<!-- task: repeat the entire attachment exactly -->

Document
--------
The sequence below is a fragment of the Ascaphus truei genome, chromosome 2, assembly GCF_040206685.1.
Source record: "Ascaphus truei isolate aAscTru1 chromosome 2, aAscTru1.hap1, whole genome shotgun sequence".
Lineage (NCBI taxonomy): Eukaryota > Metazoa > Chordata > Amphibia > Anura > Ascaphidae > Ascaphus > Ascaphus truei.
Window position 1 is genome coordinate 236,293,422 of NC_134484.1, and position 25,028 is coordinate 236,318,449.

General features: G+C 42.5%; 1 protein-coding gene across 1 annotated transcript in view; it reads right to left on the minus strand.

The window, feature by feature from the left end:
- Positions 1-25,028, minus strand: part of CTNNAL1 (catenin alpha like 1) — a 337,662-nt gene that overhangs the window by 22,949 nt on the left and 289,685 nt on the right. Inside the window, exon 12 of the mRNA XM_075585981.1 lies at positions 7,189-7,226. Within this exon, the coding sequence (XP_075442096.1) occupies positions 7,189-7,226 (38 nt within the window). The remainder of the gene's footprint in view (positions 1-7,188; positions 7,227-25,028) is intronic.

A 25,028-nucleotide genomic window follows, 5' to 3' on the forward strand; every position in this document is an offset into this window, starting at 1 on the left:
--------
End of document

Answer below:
The sequence below is a fragment of the Ascaphus truei genome, chromosome 2, assembly GCF_040206685.1.
Source record: "Ascaphus truei isolate aAscTru1 chromosome 2, aAscTru1.hap1, whole genome shotgun sequence".
Lineage (NCBI taxonomy): Eukaryota > Metazoa > Chordata > Amphibia > Anura > Ascaphidae > Ascaphus > Ascaphus truei.
Window position 1 is genome coordinate 236,293,422 of NC_134484.1, and position 25,028 is coordinate 236,318,449.

General features: G+C 42.5%; 1 protein-coding gene across 1 annotated transcript in view; it reads right to left on the minus strand.

The window, feature by feature from the left end:
- Positions 1-25,028, minus strand: part of CTNNAL1 (catenin alpha like 1) — a 337,662-nt gene that overhangs the window by 22,949 nt on the left and 289,685 nt on the right. Inside the window, exon 12 of the mRNA XM_075585981.1 lies at positions 7,189-7,226. Within this exon, the coding sequence (XP_075442096.1) occupies positions 7,189-7,226 (38 nt within the window). The remainder of the gene's footprint in view (positions 1-7,188; positions 7,227-25,028) is intronic.

A 25,028-nucleotide genomic window follows, 5' to 3' on the forward strand; every position in this document is an offset into this window, starting at 1 on the left: